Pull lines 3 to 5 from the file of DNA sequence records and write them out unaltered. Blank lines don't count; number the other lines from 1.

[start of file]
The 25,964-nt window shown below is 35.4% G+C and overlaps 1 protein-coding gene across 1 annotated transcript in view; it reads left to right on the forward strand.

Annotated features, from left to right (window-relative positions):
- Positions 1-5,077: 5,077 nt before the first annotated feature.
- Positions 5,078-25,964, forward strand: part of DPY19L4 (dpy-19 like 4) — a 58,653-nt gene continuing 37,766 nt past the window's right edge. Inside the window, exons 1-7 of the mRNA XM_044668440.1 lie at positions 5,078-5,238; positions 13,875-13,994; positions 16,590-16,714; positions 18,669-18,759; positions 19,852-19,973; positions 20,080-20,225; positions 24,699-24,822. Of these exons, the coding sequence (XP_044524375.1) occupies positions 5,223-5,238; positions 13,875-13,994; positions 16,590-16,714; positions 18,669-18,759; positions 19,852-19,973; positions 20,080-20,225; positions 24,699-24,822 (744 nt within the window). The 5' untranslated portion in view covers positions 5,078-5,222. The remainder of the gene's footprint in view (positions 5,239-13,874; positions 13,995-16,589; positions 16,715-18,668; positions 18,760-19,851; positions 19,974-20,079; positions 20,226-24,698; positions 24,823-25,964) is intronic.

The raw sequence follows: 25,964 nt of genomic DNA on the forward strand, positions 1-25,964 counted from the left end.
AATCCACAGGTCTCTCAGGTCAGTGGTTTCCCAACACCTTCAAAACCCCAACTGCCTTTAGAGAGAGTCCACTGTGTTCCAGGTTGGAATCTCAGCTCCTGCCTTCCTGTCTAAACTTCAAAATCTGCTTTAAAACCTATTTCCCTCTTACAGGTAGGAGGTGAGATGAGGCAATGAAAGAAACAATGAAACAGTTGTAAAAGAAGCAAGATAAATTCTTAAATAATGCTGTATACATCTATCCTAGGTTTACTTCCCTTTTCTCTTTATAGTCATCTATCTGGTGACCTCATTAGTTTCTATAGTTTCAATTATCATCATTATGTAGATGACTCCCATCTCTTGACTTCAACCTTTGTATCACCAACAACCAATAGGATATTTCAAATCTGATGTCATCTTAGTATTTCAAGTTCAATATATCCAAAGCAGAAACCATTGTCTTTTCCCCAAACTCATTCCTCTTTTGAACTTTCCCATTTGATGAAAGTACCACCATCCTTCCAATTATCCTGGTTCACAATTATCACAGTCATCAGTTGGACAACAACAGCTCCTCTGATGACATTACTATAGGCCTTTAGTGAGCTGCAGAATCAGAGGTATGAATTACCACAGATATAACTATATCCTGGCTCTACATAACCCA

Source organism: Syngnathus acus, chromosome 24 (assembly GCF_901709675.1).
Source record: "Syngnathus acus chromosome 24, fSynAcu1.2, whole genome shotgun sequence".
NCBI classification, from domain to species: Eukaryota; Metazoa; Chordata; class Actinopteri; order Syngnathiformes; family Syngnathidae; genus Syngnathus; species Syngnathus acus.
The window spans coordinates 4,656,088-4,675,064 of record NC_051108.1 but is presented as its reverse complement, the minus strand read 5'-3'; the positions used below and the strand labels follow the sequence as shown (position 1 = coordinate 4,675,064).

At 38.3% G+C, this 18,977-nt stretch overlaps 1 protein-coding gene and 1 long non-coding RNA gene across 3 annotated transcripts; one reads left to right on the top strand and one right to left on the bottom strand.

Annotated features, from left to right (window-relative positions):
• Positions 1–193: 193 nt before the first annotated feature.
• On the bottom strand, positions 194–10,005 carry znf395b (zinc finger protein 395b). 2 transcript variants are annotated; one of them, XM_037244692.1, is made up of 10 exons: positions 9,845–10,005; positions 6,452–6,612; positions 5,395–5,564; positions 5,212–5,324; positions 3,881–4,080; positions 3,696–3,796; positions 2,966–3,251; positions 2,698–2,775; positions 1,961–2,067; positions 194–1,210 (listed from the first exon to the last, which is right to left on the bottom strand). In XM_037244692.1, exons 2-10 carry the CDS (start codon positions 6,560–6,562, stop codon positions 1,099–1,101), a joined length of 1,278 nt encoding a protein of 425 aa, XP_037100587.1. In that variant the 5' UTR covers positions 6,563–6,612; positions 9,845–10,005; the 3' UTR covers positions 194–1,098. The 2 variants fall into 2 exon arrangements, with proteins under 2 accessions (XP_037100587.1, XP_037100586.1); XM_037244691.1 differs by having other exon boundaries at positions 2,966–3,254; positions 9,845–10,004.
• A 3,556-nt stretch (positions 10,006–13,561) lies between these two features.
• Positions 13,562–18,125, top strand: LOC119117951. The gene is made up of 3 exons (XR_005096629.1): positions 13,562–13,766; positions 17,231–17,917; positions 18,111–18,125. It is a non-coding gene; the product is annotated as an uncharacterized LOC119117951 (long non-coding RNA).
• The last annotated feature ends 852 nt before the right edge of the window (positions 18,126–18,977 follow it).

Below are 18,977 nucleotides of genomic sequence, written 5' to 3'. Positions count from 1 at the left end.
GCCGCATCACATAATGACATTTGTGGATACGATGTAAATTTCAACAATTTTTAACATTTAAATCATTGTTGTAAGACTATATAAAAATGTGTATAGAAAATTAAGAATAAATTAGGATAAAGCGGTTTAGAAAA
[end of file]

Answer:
- Positions 1-5,077: 5,077 nt before the first annotated feature.
- Positions 5,078-25,964, forward strand: part of DPY19L4 (dpy-19 like 4) — a 58,653-nt gene continuing 37,766 nt past the window's right edge. Inside the window, exons 1-7 of the mRNA XM_044668440.1 lie at positions 5,078-5,238; positions 13,875-13,994; positions 16,590-16,714; positions 18,669-18,759; positions 19,852-19,973; positions 20,080-20,225; positions 24,699-24,822. Of these exons, the coding sequence (XP_044524375.1) occupies positions 5,223-5,238; positions 13,875-13,994; positions 16,590-16,714; positions 18,669-18,759; positions 19,852-19,973; positions 20,080-20,225; positions 24,699-24,822 (744 nt within the window). The 5' untranslated portion in view covers positions 5,078-5,222. The remainder of the gene's footprint in view (positions 5,239-13,874; positions 13,995-16,589; positions 16,715-18,668; positions 18,760-19,851; positions 19,974-20,079; positions 20,226-24,698; positions 24,823-25,964) is intronic.

The raw sequence follows: 25,964 nt of genomic DNA on the forward strand, positions 1-25,964 counted from the left end.